In the book-publishing industry, as is true of many other industries, unbridled price competition, which the reality-challenged economists assure us is the sure and steady way to untold riches and a better life for everyone, can produce extremely wasteful outcomes, by lowering the prices of books to such low levels that the only way for publishers to remain in business and make a profit is by selling their wares at the lowest possible price to the greatest number of buyers. As we can see, by cooperating, since the successful adoption of this new system will require the cooperation and honesty of writers, publishers, and readers, it is possible to reduce, by a substantial amount, the total consumption of things like paper, which in turn will reduce the number of trees that are cut down each year, as well as reducing the pollution that is produced during the manufacture of paper.
 Of course, rather than waiting until the price drops to zero, libraries could offer to buy books for a nominal fee, such as between $5 and $10. However, it is important that competition between different libraries not be allowed or encouraged, since this could lead to a bidding war in the case of the most popular books, which would lead to well-funded private libraries, such as those of private universities, outbidding their poorer public cousins. The aim of this proposed system is to have the private sector, specifically those readers who are willing to pay to read books, subsidize the public sector, since all people have access to, and can borrow books from, public libraries.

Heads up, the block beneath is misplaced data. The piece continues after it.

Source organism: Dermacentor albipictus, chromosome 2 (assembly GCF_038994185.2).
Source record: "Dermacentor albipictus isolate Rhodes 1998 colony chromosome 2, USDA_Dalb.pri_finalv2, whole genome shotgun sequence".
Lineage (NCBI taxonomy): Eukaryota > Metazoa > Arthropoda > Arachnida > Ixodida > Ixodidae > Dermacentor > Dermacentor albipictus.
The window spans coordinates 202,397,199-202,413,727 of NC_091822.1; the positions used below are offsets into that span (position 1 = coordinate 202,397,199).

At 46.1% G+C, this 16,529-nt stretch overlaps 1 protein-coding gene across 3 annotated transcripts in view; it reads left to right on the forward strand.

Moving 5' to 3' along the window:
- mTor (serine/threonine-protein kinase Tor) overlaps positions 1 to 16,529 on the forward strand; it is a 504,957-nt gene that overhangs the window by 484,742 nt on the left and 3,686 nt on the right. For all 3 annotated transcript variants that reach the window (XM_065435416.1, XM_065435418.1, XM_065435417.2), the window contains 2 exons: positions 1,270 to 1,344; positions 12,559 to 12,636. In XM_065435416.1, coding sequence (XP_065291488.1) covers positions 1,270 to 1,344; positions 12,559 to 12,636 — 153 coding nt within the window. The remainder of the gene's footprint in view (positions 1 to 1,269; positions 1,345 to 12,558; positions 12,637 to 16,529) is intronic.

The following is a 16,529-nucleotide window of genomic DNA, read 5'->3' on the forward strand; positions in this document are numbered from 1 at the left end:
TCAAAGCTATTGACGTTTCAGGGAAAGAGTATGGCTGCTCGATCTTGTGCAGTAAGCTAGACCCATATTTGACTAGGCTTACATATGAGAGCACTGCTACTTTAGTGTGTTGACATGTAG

Once the initial price and the reading fee are set, to determine the number of copies, it is probably not a good idea simply to divide the number of copies that would have been printed in the present single-use model of book publishing by the total number of potential readers per multi-use copy, for this will probably lead to too many copies being printed. One must consider the fact that many people who would have bought the book if it were a single-use item, that is, if it were available for purchase whenever they want it, will not be willing to wait – perhaps for several weeks, months, or more than a year – for the opportunity to read it in book form. More copies can always be printed later if it turns out that the number of copies in circulation is not sufficient to meet the demand.
 Since the initial prices paid for the books by readers will be significantly higher than they are presently, it may be necessary to incorporate features into the book to prevent counterfeiting. Whenever there are large amounts of money to be made, it is almost inevitable that cheaters, crooks, and thieves will seek to gain a portion of that money by dishonest methods.